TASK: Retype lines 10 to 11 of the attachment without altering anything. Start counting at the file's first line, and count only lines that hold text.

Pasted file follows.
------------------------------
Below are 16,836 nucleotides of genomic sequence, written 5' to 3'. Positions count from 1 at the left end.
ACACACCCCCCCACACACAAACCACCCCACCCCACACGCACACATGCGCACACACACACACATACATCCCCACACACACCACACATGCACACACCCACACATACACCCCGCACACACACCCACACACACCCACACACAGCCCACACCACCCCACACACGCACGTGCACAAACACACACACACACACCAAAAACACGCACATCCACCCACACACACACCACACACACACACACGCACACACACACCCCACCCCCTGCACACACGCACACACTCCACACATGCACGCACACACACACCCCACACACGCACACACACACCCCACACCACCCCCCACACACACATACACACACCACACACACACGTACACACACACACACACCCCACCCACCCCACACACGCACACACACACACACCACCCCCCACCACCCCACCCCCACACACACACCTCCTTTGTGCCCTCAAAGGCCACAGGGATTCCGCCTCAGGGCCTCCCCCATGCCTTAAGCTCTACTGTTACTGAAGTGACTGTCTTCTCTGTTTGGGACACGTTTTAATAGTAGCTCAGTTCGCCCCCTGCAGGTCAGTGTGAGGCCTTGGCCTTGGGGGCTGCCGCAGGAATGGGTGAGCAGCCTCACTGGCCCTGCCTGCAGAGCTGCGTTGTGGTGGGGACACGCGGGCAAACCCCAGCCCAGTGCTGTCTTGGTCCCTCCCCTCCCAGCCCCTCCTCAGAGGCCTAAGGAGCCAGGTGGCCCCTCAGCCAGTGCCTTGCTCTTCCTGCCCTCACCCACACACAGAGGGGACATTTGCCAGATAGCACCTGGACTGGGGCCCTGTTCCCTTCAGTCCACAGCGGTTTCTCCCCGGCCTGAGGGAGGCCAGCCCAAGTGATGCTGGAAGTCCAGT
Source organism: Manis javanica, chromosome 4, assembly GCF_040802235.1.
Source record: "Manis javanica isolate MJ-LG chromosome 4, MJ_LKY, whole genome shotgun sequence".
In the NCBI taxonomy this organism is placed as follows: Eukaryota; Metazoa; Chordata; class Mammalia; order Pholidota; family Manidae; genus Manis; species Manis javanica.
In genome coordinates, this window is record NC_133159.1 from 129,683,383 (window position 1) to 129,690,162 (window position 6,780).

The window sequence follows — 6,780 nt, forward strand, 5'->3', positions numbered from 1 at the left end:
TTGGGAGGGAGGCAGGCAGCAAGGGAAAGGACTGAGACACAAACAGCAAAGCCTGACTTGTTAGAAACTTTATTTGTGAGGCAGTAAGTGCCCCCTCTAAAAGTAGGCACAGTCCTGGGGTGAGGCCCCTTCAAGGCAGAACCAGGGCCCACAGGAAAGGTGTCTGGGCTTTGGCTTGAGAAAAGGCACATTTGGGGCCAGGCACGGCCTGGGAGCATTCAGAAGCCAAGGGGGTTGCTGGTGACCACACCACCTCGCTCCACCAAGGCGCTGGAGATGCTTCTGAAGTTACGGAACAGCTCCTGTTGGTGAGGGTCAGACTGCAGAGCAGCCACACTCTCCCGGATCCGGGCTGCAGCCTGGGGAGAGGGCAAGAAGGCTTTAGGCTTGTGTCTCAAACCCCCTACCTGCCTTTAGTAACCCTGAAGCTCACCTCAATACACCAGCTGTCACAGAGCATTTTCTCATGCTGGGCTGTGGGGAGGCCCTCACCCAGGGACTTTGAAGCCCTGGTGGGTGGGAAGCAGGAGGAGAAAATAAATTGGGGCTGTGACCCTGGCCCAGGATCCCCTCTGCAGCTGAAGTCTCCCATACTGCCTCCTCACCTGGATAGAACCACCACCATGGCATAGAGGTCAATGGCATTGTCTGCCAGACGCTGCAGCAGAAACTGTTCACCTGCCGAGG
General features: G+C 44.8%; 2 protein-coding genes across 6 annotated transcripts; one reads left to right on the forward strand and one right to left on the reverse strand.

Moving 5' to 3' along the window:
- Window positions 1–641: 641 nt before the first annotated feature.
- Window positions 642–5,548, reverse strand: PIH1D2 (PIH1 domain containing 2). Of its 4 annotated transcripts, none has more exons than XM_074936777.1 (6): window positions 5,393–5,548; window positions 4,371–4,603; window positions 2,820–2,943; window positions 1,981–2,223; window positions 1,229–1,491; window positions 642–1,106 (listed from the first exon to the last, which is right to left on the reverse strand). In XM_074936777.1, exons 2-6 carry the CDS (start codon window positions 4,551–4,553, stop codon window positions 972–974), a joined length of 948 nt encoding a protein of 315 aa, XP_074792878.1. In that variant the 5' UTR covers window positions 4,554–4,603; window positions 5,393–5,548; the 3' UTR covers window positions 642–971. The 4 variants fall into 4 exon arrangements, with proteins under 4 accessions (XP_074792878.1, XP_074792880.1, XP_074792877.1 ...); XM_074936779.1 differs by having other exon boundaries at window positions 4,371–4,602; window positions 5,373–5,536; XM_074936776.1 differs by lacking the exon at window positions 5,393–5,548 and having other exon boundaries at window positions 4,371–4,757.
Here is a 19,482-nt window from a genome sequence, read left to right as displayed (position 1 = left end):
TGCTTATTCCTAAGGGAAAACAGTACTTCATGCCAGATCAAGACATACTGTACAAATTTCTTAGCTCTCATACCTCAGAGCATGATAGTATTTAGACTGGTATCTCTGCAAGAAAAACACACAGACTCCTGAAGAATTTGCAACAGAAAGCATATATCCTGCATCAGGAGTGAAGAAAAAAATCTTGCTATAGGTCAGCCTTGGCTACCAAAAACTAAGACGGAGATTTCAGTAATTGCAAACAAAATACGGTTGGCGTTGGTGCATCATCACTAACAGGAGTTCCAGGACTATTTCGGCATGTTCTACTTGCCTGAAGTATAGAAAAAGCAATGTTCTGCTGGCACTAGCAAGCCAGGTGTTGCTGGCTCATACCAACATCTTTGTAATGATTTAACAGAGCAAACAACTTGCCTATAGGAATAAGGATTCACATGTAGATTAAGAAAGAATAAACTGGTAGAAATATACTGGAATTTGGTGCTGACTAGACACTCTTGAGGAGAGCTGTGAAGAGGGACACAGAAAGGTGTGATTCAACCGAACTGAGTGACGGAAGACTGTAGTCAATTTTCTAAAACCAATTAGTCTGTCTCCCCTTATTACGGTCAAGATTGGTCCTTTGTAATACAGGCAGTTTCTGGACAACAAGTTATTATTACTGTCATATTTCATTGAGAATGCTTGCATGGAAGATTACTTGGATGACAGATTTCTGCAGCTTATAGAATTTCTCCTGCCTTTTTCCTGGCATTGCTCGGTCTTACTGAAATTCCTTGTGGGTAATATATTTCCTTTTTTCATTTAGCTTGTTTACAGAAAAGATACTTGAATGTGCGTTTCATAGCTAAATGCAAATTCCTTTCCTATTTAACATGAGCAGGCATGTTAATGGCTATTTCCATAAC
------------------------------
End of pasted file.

Moving 5' to 3' along the window:
- Window positions 1–641: 641 nt before the first annotated feature.